This is the final installment of a three-part series exploring the economic challenges faced by the Gulf Cooperation Council states: Saudi Arabia, Kuwait, the United Arab Emirates, Bahrain, Qatar and Oman.
Taken as a whole, the Gulf Cooperation Council is wealthy both in terms of actual funds and in terms of existing energy reserves. Taking a look at the six individual nations within the regional bloc, however, reveals a much more nuanced picture. Some of the members are weaker than their neighbors and the economic initiatives of individual governments vary greatly. These diverse fiscal and economic policies and their underlying imperatives have impeded previous attempts to forge a common currency. The current downturn in oil prices has highlighted the extent to which the individual members of the GCC will continue to prioritize their own, competing policy initiatives. From Kuwait's careful economic planning to Bahrain's rising debt levels, the GCC encapsulates several distinct economic profiles.
Saudi Arabia has the largest economy, oil reserves, export levels and population on the Arabian Peninsula. Beginning in the early 2000s, Saudi Arabia's currency reserves skyrocketed — reaching a high of $737 billion in August 2014. Current central bank data shows that this number dropped to $707 billion as of February 2015. Falling oil prices coupled with a nearly $30 billion package of grants and bonuses paid to citizens following the death of King Abdullah earlier this year are taking their toll on Saudi reserves. The Ministry of Finance estimated the 2015 budget deficit to be $38.6 billion; a marked difference from the $54.9 billion surplus the kingdom posted in 2013. The kingdom, unlike its neighbors, does not have a sovereign wealth fund. Instead, Riyadh holds revenue as currency reserves in the country's central bank, the Saudi Arabian Monetary Agency. Another large pool of money is held by the kingdom's pension agencies, estimated to currently have over $250 billion.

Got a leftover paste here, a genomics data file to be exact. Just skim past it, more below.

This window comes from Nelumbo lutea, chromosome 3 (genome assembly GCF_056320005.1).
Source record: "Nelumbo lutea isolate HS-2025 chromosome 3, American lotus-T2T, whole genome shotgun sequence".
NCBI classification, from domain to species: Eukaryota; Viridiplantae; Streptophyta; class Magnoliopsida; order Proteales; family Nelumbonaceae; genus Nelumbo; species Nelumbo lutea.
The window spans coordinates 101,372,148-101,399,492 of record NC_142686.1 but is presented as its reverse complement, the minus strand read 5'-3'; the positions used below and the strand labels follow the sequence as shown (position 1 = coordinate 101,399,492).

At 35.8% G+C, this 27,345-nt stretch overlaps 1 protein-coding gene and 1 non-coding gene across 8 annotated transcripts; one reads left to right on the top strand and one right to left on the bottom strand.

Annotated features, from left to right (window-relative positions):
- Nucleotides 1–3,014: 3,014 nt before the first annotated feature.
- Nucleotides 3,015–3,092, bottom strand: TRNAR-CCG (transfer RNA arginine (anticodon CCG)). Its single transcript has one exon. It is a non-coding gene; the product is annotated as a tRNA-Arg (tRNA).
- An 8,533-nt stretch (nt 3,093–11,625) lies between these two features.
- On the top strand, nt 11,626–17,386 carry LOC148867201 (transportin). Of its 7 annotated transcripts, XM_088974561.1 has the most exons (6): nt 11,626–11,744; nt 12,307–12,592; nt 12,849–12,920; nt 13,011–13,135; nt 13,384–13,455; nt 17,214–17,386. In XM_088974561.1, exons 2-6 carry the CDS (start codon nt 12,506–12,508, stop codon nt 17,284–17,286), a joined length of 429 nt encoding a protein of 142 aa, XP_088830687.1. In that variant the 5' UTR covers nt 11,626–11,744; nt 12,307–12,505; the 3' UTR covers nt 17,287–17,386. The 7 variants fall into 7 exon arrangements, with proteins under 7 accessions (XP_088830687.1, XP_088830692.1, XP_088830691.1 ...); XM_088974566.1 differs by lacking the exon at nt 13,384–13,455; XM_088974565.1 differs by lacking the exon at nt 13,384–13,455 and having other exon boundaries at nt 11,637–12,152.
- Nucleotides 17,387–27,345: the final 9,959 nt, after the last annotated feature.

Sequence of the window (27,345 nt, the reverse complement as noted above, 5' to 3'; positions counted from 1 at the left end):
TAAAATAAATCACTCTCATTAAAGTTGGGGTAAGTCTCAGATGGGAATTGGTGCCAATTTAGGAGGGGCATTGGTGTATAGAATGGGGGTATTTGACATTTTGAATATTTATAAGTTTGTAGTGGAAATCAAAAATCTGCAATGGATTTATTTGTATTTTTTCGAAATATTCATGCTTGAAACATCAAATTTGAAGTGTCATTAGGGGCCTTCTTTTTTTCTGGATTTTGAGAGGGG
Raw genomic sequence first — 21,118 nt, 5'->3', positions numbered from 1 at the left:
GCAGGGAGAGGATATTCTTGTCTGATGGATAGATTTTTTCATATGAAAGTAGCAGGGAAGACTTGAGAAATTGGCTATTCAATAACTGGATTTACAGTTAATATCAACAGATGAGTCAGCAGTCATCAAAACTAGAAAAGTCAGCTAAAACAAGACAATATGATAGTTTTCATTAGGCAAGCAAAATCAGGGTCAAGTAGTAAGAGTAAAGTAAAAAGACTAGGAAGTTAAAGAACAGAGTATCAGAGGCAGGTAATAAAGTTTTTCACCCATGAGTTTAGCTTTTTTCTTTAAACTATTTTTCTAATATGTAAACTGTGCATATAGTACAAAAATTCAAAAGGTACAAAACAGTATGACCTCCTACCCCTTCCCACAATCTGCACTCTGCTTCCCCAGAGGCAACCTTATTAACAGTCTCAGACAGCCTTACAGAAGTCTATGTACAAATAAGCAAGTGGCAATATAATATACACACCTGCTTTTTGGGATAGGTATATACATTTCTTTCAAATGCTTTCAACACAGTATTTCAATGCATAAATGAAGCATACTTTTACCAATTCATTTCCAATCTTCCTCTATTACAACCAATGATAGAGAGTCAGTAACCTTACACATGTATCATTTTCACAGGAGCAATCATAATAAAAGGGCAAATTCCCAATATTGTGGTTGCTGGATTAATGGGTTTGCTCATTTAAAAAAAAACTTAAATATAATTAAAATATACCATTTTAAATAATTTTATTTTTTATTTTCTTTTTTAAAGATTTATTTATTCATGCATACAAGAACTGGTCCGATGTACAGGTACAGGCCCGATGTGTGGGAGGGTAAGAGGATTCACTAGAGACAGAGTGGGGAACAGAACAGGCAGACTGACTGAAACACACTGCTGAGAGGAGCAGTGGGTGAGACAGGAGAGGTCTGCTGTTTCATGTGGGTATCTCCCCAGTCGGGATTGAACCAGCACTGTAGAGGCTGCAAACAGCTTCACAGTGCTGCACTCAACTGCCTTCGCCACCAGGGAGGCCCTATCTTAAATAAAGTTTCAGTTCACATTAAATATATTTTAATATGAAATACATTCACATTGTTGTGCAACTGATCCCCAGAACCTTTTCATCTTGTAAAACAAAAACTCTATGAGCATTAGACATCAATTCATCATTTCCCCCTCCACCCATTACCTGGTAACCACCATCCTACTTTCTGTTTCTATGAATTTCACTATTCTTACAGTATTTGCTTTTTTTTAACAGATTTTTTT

Saudi Arabia is perhaps the most conservative of the six GCC members when it comes to investing its funds abroad. Riyadh's experience with declining oil prices in the 1980s and in 2009 — and the subsequent increase in debt and the selling of foreign assets — has pushed the kingdom to pursue more stable investment opportunities such as treasury bonds and equities instead of the higher profile investments and purchases its neighbors make.
Another factor shaping Saudi Arabia's investment behavior is its relatively large domestic population. The Saudi population in 1950 was approximately 3.1 million. Today, the population stands at over 28 million. More than 50 percent of Saudis are under the age of 25. Riyadh's GDP per capita is significantly lower than those of its neighboring GCC states, and issues of employment and housing are a much greater concern in Saudi Arabia than in neighboring states. Because of its large population, Saudi Arabia spends the most of any country in the world on fuel subsidies, which provide cheap gasoline, diesel and fuel for power plants. In recent years, annual subsidies have reached more than $50 billion. Though the fall of oil prices is an overall strain on the kingdom's finances, it has helped reduce the cost of government subsidies on energy.
United Arab Emirates
The United Arab Emirates is a collection of seven emirates, led primarily by Abu Dhabi with support from Dubai. Abu Dhabi is the largest emirate, and holds the bulk of the country's hydrocarbon reserves. Dubai's production, however, has steadily declined since the early 1990s, prompting the local government to embark on an ambitious diversification project. Today, the United Arab Emirates is one of the most diversified economies of major oil exporters in the Middle East, though the country is still heavily dependent on oil exports, as seen in Abu Dhabi's bailout of Dubai following the 2009 real estate market crash. Abu Dhabi still has the largest share of the economy, followed by Dubai and Sharjah. These three largely subsidize the four remaining smaller emirates, though Fujairah has taken advantage of its position along the Gulf of Oman to invest in oil bunkering, transshipment as well as oil and natural gas pipeline projects.